STEPHANE JOURDAIN

Stephane got started 4 years ago, after a dead, hollow, walnut tree fell in the courtyard of his workshop. The tree housed a beautiful swarm that no one had seen 7 meters off the ground.

Bees interested him since he was a child, and this opportunity pushed him to go for it. After 4 years of work, he now has around twenty apiaries, either bee breeding apiaries, or production apiaries, the latter migrating according to the blossoms.

He harvests 7 different honeys depending on the seasons and hive placements within a radius of 40 km around his workshop, exclusively in the Vexin region.

Stéphane has been registered as a professional for several months, in the beekeeping branch of farming. He taught himself everything, by reading a great deal and making many mistakes; he has the good fortune to be a quick learner and a self-starter.

In the Vexin apiaries:

The budding operations workshop is located in Enfer, France (95420). It’s no coincidence that the French word enfer means “hell”; where better to make some devilishly good honey?

Creamy springtime, creamy linder, acacia, multi-summer flower and woodland with a strong predominance of chestnut ....another woodland honey without chestnut, very sweet and fragrant and in addition a special honey from the flowers of limestone cliffs rich in essential oils, collected in September (slopes of the Seine).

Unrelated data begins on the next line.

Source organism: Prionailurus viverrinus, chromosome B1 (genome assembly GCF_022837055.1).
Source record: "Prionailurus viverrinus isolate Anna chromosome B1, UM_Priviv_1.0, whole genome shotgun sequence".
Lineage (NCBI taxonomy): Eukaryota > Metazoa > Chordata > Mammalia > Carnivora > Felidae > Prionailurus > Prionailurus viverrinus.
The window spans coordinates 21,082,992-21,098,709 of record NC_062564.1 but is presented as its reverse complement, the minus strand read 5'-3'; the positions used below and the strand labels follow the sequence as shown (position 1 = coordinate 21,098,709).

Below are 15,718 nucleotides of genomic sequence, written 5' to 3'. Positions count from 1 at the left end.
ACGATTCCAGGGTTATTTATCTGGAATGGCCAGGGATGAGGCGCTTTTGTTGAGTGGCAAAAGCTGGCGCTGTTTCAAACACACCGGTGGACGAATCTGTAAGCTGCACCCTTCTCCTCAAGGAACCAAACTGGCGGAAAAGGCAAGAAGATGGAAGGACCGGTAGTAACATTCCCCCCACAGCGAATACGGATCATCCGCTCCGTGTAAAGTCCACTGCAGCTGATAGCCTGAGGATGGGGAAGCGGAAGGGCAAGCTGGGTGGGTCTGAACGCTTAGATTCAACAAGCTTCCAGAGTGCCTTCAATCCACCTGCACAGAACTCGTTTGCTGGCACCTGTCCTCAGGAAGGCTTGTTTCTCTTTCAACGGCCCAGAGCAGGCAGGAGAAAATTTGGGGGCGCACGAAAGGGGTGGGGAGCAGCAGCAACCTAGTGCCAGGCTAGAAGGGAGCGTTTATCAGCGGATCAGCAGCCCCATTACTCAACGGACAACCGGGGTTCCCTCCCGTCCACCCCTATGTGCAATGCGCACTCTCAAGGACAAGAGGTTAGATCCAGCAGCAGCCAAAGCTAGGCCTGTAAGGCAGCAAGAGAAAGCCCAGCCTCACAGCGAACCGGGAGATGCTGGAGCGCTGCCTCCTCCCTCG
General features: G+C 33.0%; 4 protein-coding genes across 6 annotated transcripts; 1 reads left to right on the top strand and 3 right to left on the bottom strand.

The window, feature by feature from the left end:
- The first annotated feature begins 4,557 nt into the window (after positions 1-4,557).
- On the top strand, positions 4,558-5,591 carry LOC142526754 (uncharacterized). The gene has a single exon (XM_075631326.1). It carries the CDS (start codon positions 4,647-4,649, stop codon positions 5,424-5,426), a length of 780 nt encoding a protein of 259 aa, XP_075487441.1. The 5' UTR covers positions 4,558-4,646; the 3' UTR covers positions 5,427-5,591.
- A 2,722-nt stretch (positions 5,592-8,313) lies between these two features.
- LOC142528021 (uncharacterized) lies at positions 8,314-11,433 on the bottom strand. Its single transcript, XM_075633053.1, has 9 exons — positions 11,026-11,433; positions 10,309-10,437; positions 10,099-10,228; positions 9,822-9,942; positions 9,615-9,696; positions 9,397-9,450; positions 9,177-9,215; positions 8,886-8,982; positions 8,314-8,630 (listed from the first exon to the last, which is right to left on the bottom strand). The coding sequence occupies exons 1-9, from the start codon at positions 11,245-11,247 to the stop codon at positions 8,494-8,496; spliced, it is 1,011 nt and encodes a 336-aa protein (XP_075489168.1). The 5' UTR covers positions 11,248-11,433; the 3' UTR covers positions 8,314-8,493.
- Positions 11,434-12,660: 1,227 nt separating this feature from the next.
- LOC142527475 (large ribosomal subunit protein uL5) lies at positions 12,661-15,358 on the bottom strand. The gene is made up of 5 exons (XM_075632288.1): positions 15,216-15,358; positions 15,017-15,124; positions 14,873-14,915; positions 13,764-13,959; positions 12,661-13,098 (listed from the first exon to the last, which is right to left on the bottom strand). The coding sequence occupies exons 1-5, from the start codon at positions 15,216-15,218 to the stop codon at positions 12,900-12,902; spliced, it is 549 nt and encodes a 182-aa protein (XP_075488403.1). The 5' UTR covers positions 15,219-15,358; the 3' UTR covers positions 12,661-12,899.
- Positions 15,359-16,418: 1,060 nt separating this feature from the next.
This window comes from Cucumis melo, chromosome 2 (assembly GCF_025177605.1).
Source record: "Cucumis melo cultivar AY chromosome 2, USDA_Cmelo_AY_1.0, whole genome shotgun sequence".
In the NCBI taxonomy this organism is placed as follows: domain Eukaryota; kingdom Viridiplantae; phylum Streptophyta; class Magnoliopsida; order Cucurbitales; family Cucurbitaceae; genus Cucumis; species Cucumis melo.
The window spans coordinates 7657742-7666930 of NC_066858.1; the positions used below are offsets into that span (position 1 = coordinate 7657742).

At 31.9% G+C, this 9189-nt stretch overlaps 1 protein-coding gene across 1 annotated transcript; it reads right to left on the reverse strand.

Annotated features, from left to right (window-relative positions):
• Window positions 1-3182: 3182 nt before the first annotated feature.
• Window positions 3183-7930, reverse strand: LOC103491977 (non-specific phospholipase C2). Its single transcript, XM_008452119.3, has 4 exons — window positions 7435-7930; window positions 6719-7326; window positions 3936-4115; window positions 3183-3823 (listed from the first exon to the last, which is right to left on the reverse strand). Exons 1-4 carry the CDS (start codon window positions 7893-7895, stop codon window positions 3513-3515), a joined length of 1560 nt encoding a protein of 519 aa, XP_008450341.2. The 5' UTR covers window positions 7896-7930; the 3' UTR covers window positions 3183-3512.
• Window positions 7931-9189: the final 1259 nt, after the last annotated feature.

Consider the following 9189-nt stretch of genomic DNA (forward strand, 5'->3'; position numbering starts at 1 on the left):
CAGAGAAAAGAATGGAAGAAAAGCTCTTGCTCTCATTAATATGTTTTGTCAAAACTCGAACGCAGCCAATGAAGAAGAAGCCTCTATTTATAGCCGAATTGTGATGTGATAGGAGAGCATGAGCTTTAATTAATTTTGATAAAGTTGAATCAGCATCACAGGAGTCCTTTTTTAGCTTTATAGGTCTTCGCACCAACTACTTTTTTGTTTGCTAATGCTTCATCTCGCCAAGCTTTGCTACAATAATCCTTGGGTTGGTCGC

In 2016, Stéphane had 220 colonies. 80 being a base for breeding, the remainder production colonies. As every year, some were defective and needed to be replaced. Eventually, Stéphane wants to achieve the number of 350 honey production hives and 100 strain production hives of swarms.

He is also thinking of transforming his honey into products such as gingerbread using a wood fire, nougat and other sweets, and spirits. Moreover, in 2015, he trained in honey-based baking and confectionery.

PHILIPPE CHAVIGNOL

Philippe was introduced to beekeeping around twenty years ago in Colombia.

Since 1995, he has been settled in Guillaumes in Alpes-Maritimes, France where he has gradually developed a beekeeping and lavender cultivation business. The honey he offers has the French organic farming label (AB).

In recent years, he had a population of about 100 hives despite large winter losses. Up to now, the winter apiaries have been located in the Gorges de Daluis site. Philippe practices transhumance as locally as possible within a radius of 20 km as the crow flies, except for the lavender on the Plateau de Valensole (Alpes-de-Haute-Provence).

The Gorges de Daluis apiary:

The operation benefits from an organic label and has a bioclimatic honey house built from local larch, straw and soil, which uses solar thermal energy, located at an altitude of 1300 m.

Philippe works mostly with local “black” bees, a very old strain of bees and a few ligustica strain bees as a result of its geographical proximity to Italy.

Philippe spends the winter in Central America where he is trying to develop a beekeeping business with local people. He is particularly interested in apitherapy.